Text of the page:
IAC2020_Banner
Home / Region / Asia Pacific / Japan’s Interstellar Technologies’ Private Rocket Launch Fails

Japan’s Interstellar Technologies’ Private Rocket Launch Fails

The Interstellar Technologies sounding rocket Momo-F5 on the launch pad on June 13, 2020.
Source: © Interstellar Technologies Inc.1

A private rocket from a Japanese firm, Interstellar Technologies, failed to launch on Sunday.  At 5:15 a.m. on Sunday in the town of Taiki-cho, Hokkaido, the Interstellar rocket, “Momo-F5”, experienced an anomaly approximately 68-70 seconds after launch.

The “Momo-F5” rocket’s engine nozzle broke, causing the rocket to lose balance. In an abort procedure, the Interstellar team manually shutoff the engine and safely dropped to the surface of the water within the warning zone.  The rocket, which stands at 10 meters tall and weighs one metric ton, fell into the sea about 4 kilometers off the coast after reaching an altitude of 11.5 kilometers.

This was the fifth launch of the “Momo-F5” rocket. The third rocket launched in May last year was the only one that reached the target altitude of 100 kilometers. As recent as January 2020, Interstellar postponed the “Momo-F5” launch because of issues with their communication equipment, which they resolved.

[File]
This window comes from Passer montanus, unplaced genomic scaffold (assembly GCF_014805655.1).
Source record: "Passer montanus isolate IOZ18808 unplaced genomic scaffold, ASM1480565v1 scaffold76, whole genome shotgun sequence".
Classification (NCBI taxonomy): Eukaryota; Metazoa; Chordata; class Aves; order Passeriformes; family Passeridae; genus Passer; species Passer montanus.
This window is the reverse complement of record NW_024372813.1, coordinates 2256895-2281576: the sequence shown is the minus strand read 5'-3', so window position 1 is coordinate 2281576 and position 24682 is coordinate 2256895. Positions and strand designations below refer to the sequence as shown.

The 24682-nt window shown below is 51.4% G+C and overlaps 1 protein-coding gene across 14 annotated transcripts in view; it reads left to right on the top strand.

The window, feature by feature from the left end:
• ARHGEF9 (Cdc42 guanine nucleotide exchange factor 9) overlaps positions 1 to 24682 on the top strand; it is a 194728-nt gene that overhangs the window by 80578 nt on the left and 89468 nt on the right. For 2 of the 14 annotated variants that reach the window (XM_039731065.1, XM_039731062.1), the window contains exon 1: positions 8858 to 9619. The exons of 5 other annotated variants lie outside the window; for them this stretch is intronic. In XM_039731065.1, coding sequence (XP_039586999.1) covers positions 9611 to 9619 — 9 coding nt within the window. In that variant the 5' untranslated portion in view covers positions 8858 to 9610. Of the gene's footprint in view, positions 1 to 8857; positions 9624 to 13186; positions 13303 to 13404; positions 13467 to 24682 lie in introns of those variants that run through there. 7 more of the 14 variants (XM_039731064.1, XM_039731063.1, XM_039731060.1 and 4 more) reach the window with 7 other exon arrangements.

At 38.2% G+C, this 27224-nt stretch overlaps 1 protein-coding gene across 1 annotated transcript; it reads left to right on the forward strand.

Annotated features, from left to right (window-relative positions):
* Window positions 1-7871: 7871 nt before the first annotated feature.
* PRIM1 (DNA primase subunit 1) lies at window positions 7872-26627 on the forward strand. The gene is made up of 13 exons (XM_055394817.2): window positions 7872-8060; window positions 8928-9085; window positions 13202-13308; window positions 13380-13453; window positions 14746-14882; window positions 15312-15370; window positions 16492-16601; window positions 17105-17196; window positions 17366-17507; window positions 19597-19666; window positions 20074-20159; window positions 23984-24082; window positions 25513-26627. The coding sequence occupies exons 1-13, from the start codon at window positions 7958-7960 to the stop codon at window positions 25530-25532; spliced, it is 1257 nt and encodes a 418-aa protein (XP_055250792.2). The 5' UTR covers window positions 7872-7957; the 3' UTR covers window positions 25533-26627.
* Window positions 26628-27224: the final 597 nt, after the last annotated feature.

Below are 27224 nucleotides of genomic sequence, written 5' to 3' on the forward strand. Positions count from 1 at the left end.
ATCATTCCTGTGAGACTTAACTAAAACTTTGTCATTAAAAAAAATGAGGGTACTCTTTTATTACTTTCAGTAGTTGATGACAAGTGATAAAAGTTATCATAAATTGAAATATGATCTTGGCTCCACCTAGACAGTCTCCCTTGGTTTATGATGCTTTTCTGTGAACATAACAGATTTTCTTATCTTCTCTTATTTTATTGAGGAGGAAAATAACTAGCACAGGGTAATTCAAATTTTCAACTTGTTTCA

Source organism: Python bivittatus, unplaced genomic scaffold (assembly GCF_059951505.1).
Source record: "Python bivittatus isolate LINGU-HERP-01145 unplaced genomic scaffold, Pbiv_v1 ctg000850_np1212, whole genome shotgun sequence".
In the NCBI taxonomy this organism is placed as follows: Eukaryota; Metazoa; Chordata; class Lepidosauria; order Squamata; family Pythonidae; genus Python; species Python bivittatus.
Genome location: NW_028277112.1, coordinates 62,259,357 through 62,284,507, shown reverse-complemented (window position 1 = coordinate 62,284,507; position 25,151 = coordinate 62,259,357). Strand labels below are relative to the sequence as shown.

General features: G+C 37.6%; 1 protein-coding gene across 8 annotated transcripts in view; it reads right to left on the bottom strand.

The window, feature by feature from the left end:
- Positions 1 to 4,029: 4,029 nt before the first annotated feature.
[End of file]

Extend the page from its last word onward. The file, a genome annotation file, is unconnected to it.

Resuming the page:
What’s next?

According to the Interstellar Technologies website, significant results were obtained from this launch, which is a great step forward for future rocket development. The Interstellar team, led by company president, Inagawa Takahiro, is deeply grateful to everyone who cooperated in this launch, and they will continue to work hard to establish rocket development and launch services.  This includes the ongoing construction of the “Momo” rocket as well as development of their satellite orbit launch rocket, “Zero”.

The “Momo-F5” sounding rocket is a crowdfunded effort that raised $391,000 (42 million yen) for the Momo-F5 launch. On the Campfire website, Interstellar thanked backers for their support.

The announcement was made 14 June 2020 by Interstellar Technologies.

Check Also

Tony King-Smith of AImotive on applying self-driving car tech to space systems

Recently we announced that AImotive, an automotive supplier of automated driving technologies, and C3S, the …